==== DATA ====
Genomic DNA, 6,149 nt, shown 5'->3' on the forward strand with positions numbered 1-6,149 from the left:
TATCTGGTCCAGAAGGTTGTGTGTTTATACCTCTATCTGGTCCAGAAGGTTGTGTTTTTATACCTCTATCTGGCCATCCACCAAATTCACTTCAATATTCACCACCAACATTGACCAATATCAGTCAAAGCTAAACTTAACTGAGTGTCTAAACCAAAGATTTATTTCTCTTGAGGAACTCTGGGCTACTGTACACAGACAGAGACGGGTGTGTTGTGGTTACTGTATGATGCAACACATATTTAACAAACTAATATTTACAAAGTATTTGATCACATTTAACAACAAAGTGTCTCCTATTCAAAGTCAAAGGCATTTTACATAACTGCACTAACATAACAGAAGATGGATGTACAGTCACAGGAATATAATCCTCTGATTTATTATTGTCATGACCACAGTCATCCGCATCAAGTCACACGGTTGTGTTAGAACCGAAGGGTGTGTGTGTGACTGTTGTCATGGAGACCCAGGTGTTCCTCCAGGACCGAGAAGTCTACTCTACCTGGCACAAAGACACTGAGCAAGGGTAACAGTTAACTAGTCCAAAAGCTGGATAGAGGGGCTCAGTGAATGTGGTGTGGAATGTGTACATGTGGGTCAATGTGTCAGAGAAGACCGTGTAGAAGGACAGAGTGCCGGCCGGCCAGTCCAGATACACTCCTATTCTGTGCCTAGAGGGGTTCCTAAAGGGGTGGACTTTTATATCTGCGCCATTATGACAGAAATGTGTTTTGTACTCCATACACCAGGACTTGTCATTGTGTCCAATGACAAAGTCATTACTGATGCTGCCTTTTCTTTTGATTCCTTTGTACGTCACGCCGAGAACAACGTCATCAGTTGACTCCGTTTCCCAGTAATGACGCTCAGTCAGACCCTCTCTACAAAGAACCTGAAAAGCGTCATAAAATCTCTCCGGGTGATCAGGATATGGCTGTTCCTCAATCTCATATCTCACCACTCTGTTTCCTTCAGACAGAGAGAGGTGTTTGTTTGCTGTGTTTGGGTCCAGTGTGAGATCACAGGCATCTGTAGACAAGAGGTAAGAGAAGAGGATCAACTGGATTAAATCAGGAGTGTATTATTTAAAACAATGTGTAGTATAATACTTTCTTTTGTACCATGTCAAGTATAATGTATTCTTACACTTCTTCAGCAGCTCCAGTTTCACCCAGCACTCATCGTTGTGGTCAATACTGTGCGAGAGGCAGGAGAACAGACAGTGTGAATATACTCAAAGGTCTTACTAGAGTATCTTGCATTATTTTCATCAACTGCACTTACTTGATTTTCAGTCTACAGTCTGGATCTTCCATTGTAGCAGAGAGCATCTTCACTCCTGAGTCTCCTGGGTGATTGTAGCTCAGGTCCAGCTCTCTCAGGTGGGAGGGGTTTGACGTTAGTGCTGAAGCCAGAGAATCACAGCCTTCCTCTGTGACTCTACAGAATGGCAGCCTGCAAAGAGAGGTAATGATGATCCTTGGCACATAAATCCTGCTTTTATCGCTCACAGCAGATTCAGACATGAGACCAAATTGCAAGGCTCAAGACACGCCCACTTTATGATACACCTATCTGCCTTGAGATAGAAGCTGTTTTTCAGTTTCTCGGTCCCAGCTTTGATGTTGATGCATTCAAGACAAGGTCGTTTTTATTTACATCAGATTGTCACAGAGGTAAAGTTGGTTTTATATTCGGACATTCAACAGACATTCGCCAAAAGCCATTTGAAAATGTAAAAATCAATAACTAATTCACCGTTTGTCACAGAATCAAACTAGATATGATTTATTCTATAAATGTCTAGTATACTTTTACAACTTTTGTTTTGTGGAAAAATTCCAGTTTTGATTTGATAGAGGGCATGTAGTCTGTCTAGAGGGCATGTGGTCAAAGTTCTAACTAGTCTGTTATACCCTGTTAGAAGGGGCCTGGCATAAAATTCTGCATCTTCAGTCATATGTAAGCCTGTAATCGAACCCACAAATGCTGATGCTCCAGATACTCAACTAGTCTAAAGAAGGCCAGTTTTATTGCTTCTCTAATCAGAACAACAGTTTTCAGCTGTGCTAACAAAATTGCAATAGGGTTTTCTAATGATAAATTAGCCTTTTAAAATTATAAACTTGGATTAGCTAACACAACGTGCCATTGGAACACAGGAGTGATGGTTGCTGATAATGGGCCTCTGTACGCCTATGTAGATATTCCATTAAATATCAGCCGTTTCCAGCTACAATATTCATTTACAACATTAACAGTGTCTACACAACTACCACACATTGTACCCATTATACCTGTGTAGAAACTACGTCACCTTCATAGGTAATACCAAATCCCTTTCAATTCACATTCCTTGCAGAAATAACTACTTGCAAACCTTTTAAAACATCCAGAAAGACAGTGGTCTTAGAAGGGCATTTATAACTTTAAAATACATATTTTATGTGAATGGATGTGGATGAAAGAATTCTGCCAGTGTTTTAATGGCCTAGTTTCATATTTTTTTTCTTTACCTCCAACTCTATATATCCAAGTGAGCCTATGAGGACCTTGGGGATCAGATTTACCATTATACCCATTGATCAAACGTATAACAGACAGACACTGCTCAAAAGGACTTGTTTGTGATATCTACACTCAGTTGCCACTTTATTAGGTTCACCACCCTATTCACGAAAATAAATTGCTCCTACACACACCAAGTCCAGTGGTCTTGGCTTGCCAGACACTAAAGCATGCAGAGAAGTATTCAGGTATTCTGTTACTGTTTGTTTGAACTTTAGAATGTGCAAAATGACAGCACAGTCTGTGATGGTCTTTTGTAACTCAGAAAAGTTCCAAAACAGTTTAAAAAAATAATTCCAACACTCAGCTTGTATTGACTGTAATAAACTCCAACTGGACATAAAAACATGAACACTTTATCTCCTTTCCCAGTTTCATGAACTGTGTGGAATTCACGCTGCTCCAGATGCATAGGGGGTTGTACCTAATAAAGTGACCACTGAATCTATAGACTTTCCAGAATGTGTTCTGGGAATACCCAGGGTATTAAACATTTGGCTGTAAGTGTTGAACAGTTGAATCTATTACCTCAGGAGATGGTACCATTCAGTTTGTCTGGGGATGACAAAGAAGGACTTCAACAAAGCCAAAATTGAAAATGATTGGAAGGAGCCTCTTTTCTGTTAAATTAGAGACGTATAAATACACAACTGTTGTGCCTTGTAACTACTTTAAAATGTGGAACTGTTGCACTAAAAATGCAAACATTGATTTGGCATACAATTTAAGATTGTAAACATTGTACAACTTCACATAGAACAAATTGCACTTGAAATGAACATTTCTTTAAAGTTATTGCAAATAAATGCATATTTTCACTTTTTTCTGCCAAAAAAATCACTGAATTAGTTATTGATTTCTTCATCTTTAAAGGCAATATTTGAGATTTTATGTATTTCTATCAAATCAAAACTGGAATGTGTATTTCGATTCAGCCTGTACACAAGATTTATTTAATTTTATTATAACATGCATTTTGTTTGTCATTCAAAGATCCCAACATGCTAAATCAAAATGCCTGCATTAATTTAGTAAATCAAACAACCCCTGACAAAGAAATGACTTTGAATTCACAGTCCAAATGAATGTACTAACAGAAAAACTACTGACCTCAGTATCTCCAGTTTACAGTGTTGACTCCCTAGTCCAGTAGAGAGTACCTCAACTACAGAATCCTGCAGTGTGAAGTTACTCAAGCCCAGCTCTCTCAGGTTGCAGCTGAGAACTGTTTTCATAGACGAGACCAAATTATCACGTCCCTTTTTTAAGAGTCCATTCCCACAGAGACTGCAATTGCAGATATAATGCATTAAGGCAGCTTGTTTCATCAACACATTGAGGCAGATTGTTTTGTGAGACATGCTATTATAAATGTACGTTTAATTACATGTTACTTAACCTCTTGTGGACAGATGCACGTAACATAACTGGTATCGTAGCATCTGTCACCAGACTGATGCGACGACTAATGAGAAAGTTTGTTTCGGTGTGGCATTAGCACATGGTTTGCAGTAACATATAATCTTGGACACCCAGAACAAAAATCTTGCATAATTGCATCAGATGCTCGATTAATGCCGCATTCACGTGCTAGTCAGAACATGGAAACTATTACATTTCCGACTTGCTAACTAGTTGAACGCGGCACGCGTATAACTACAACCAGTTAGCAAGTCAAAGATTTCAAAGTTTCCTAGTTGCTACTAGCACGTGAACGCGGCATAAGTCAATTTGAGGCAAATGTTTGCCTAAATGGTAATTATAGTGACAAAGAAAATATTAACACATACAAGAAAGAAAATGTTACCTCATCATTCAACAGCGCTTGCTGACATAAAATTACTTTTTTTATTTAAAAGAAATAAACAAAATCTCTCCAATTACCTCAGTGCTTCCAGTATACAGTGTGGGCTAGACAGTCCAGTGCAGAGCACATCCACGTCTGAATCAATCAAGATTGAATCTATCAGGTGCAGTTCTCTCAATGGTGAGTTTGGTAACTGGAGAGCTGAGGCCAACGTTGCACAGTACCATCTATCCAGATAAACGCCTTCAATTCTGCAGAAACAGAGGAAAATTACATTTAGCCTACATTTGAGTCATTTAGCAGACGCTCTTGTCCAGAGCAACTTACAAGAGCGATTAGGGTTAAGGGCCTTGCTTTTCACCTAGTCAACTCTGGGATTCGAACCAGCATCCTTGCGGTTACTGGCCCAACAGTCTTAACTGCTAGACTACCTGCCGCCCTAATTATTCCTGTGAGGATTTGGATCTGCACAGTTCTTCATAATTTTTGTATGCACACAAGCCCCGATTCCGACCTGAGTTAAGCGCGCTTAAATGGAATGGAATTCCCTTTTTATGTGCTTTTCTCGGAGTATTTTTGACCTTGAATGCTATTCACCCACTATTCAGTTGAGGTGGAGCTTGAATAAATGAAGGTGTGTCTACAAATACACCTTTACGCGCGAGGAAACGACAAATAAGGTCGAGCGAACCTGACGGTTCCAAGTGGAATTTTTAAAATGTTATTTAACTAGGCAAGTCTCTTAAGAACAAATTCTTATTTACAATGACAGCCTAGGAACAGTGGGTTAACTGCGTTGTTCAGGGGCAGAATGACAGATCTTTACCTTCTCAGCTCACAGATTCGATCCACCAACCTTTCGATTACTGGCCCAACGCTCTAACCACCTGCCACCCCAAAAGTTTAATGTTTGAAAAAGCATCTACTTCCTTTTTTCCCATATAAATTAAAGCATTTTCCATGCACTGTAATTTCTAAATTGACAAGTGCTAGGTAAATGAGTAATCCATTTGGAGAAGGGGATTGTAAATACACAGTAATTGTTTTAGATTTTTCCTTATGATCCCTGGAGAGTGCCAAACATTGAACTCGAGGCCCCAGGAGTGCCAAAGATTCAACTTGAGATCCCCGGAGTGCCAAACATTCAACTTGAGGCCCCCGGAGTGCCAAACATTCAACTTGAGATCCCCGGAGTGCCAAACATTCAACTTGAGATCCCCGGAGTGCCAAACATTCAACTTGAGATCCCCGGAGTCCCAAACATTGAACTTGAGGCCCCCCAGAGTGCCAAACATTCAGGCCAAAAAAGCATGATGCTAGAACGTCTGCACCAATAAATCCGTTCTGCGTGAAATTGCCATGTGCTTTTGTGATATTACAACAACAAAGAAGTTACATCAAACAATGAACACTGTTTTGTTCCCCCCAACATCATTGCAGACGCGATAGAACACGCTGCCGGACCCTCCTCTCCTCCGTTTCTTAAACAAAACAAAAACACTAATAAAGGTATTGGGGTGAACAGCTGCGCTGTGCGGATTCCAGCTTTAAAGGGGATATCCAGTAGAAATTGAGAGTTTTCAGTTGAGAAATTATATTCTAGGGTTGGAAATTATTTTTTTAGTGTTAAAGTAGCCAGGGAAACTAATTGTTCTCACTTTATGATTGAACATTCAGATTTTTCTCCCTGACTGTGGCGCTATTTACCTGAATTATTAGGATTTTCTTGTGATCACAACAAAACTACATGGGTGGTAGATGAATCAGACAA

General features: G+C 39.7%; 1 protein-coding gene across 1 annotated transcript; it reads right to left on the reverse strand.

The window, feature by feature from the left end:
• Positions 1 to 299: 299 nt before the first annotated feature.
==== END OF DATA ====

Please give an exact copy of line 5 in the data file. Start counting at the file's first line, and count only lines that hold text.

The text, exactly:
• Positions 1 to 299: 299 nt before the first annotated feature.